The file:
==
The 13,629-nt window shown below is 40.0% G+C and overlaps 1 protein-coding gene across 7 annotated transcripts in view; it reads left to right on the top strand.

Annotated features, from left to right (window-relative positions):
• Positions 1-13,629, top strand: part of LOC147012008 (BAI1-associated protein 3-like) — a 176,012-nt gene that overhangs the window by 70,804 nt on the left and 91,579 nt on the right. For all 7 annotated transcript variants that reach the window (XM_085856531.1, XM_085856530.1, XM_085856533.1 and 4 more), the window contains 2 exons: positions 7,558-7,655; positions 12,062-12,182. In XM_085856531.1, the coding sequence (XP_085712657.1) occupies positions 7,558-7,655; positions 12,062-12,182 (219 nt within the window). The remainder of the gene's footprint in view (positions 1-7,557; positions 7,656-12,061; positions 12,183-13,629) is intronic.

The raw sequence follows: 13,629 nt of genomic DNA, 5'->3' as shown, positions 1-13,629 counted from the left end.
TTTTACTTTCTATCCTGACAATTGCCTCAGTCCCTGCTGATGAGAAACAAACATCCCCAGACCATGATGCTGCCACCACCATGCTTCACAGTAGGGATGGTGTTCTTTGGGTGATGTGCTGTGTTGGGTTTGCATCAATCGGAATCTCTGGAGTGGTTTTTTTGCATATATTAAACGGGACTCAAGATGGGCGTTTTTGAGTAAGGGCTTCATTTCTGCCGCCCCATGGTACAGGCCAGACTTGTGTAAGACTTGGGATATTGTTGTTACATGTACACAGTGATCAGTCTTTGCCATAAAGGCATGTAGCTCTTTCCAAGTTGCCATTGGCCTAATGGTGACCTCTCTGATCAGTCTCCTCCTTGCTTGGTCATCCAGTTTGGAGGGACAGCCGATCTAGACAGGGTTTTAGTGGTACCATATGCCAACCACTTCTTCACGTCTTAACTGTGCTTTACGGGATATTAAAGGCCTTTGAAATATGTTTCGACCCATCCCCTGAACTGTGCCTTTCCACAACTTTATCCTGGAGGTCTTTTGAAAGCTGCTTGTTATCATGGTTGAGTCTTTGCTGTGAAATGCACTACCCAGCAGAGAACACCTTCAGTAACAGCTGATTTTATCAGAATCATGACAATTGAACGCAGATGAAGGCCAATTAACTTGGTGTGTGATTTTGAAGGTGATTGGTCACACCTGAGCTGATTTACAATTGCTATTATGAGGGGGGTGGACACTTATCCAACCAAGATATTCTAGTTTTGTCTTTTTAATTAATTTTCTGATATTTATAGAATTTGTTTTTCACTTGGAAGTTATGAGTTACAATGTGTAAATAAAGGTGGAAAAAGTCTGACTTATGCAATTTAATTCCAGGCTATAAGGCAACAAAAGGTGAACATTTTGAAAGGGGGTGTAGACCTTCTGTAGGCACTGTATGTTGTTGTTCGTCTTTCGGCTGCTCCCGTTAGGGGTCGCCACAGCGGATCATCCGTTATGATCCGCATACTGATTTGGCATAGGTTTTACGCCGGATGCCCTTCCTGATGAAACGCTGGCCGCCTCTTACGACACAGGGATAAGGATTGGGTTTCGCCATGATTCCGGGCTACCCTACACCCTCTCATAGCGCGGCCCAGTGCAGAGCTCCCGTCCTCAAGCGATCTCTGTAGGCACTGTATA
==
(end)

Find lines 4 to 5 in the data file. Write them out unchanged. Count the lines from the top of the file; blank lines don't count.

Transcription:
The raw sequence follows: 13,629 nt of genomic DNA, 5'->3' as shown, positions 1-13,629 counted from the left end.
TTTTACTTTCTATCCTGACAATTGCCTCAGTCCCTGCTGATGAGAAACAAACATCCCCAGACCATGATGCTGCCACCACCATGCTTCACAGTAGGGATGGTGTTCTTTGGGTGATGTGCTGTGTTGGGTTTGCATCAATCGGAATCTCTGGAGTGGTTTTTTTGCATATATTAAACGGGACTCAAGATGGGCGTTTTTGAGTAAGGGCTTCATTTCTGCCGCCCCATGGTACAGGCCAGACTTGTGTAAGACTTGGGATATTGTTGTTACATGTACACAGTGATCAGTCTTTGCCATAAAGGCATGTAGCTCTTTCCAAGTTGCCATTGGCCTAATGGTGACCTCTCTGATCAGTCTCCTCCTTGCTTGGTCATCCAGTTTGGAGGGACAGCCGATCTAGACAGGGTTTTAGTGGTACCATATGCCAACCACTTCTTCACGTCTTAACTGTGCTTTACGGGATATTAAAGGCCTTTGAAATATGTTTCGACCCATCCCCTGAACTGTGCCTTTCCACAACTTTATCCTGGAGGTCTTTTGAAAGCTGCTTGTTATCATGGTTGAGTCTTTGCTGTGAAATGCACTACCCAGCAGAGAACACCTTCAGTAACAGCTGATTTTATCAGAATCATGACAATTGAACGCAGATGAAGGCCAATTAACTTGGTGTGTGATTTTGAAGGTGATTGGTCACACCTGAGCTGATTTACAATTGCTATTATGAGGGGGGTGGACACTTATCCAACCAAGATATTCTAGTTTTGTCTTTTTAATTAATTTTCTGATATTTATAGAATTTGTTTTTCACTTGGAAGTTATGAGTTACAATGTGTAAATAAAGGTGGAAAAAGTCTGACTTATGCAATTTAATTCCAGGCTATAAGGCAACAAAAGGTGAACATTTTGAAAGGGGGTGTAGACCTTCTGTAGGCACTGTATGTTGTTGTTCGTCTTTCGGCTGCTCCCGTTAGGGGTCGCCACAGCGGATCATCCGTTATGATCCGCATACTGATTTGGCATAGGTTTTACGCCGGATGCCCTTCCTGATGAAACGCTGGCCGCCTCTTACGACACAGGGATAAGGATTGGGTTTCGCCATGATTCCGGGCTACCCTACACCCTCTCATAGCGCGGCCCAGTGCAGAGCTCCCGTCCTCAAGCGATCTCTGTAGGCACTGTATA